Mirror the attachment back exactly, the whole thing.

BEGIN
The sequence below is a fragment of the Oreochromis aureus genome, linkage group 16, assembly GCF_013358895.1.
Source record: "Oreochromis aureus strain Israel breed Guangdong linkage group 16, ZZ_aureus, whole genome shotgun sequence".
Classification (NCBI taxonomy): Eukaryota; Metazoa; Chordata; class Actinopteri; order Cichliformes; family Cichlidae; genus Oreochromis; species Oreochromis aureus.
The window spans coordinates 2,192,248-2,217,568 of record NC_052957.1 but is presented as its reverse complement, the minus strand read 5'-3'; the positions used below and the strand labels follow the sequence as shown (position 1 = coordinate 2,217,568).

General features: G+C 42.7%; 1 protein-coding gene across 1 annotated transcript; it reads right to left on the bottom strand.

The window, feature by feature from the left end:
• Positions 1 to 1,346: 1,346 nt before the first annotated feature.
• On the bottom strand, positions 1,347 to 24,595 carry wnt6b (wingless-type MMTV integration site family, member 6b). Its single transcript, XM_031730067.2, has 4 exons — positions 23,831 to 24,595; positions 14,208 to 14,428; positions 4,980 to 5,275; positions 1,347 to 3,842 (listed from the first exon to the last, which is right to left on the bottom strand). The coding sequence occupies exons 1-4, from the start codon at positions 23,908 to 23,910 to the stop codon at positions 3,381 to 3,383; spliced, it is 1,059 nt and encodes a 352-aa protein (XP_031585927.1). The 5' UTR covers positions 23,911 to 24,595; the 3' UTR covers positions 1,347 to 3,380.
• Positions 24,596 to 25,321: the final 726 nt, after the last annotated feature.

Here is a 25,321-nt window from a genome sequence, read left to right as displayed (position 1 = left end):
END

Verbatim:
The sequence below is a fragment of the Oreochromis aureus genome, linkage group 16, assembly GCF_013358895.1.
Source record: "Oreochromis aureus strain Israel breed Guangdong linkage group 16, ZZ_aureus, whole genome shotgun sequence".
Classification (NCBI taxonomy): Eukaryota; Metazoa; Chordata; class Actinopteri; order Cichliformes; family Cichlidae; genus Oreochromis; species Oreochromis aureus.
The window spans coordinates 2,192,248-2,217,568 of record NC_052957.1 but is presented as its reverse complement, the minus strand read 5'-3'; the positions used below and the strand labels follow the sequence as shown (position 1 = coordinate 2,217,568).

General features: G+C 42.7%; 1 protein-coding gene across 1 annotated transcript; it reads right to left on the bottom strand.

The window, feature by feature from the left end:
• Positions 1 to 1,346: 1,346 nt before the first annotated feature.
• On the bottom strand, positions 1,347 to 24,595 carry wnt6b (wingless-type MMTV integration site family, member 6b). Its single transcript, XM_031730067.2, has 4 exons — positions 23,831 to 24,595; positions 14,208 to 14,428; positions 4,980 to 5,275; positions 1,347 to 3,842 (listed from the first exon to the last, which is right to left on the bottom strand). The coding sequence occupies exons 1-4, from the start codon at positions 23,908 to 23,910 to the stop codon at positions 3,381 to 3,383; spliced, it is 1,059 nt and encodes a 352-aa protein (XP_031585927.1). The 5' UTR covers positions 23,911 to 24,595; the 3' UTR covers positions 1,347 to 3,380.
• Positions 24,596 to 25,321: the final 726 nt, after the last annotated feature.

Here is a 25,321-nt window from a genome sequence, read left to right as displayed (position 1 = left end):